It is however very important to recognize some of the limitations to some of these technologies. For Wi-Fi based RTLS systems, battery life tends to be a major issue for some. Since wireless can if not configured properly drain the battery very fast and lack of high accuracy on some wireless RTLS systems, many have resorted to using mixed mode tags that provide a fall back method and additional devices to guarantee locating.
Ultra Sound based RTLS system have also been selected by many. Some of the limitations that have been associated with it is the potential of disruption due to possible interference from other systems that may generate high frequency sound waves. While it is fully possibly, there has not been a significant disruptions reported from many of the hospitals with similar systems from Sonitor.
Sound waves are mechanical and require additional energy to push them out where they need to be. They can also be easily disrupted by any nearby generator of high frequency sound waves (e.g. “anything that makes noise”). This noise can distort or even totally block the location data.
As we look at the market and see all the hardware offerings available, Biomed engineers, CNOs and IT executives must evaluate all the different options available based on their tracking needs. Some of these technologies are better fit for staff and patient tracking better than others, which maybe better suited for asset tracking. With the existence of vendors such as Centrak which offer tags as small as a matchbox that are packed with over three different technologies (Wifi, RF, and IR) all in one tiny device, these next generation tags and hardware can provide different solutions for the different use cases at a much cost effective rate.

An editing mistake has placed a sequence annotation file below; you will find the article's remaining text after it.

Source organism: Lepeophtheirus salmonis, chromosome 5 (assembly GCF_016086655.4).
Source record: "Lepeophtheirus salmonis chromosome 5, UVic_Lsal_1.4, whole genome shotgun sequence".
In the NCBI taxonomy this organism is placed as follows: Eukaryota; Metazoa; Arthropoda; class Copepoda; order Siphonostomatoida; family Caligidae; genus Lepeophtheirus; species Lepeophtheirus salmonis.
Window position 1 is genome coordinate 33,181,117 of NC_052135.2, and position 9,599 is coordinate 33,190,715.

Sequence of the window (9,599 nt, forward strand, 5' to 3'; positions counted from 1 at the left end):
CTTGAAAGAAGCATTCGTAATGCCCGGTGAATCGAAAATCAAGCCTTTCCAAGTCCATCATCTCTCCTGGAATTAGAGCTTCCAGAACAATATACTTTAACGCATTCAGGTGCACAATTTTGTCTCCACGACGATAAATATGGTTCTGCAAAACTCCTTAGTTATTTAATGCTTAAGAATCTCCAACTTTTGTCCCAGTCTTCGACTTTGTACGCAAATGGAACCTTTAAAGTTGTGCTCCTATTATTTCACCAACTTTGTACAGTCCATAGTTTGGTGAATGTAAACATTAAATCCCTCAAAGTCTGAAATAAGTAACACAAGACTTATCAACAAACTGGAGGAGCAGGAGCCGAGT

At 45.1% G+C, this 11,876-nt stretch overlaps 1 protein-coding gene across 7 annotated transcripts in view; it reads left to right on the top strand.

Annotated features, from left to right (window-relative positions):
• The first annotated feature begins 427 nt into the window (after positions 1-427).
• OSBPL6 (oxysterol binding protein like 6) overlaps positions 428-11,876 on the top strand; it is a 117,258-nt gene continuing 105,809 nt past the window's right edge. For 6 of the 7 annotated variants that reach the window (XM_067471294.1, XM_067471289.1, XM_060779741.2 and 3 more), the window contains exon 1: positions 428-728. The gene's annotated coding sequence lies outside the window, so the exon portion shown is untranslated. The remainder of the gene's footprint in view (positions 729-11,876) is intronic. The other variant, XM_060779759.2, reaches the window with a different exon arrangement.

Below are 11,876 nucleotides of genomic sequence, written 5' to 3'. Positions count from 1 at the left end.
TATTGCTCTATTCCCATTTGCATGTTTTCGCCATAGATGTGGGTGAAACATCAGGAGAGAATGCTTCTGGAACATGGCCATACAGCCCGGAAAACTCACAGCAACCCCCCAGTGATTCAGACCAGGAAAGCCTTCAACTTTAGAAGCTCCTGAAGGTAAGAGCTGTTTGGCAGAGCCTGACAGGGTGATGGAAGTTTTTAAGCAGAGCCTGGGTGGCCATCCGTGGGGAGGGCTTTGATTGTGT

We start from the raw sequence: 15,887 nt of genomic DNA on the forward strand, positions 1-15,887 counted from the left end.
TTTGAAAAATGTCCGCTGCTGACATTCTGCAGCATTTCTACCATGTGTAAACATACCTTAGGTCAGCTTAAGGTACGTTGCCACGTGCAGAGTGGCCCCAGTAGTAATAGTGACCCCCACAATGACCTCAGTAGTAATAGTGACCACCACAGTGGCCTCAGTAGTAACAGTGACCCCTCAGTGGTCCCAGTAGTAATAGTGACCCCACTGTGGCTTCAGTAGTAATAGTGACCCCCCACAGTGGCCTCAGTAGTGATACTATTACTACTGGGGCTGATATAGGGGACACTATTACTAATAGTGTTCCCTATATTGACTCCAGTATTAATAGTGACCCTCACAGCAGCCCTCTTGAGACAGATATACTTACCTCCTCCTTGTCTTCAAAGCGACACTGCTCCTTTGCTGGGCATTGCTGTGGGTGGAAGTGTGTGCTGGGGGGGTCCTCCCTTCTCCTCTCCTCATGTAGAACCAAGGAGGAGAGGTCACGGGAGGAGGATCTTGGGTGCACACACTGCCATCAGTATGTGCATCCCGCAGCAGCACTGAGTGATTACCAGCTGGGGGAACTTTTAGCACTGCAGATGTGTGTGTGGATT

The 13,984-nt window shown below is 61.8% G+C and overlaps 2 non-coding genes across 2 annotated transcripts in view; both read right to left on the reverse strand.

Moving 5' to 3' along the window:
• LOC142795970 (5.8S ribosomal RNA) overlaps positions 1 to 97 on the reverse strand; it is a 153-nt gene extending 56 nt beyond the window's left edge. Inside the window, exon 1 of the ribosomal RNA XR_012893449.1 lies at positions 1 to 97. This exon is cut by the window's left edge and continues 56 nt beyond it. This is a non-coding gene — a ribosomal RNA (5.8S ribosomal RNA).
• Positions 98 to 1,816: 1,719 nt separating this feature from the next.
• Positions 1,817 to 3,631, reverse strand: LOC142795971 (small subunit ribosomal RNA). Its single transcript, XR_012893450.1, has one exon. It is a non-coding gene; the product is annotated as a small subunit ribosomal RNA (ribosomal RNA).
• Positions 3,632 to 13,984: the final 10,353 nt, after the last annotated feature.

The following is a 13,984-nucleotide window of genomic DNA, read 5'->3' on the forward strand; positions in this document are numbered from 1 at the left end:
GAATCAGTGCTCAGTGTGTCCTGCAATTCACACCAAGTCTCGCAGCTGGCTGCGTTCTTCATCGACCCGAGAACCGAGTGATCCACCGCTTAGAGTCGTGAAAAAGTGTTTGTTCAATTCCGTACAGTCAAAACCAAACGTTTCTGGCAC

July 9, 2012 9:45 PM
Posted by: RedaChouffani
, Windows 8
, windows mobile
During the June month, Microsoft announced the introduction of their own tablet named surface. Microsoft described the availability of two tablet models toward the end of 2012 one Intel based and the other ARM processor based. Having a vendors such as Microsoft enter the tablet arena complicates things a bit for healthcare organizations when it comes to choosing a platform and supporting them. Currently many had only two options to choose from between Apple’s iPad and Android supporting hardware. However adding a third one and talks about a forth one from some of the ex employees of Nokia may further complicate and add to the vendor pool.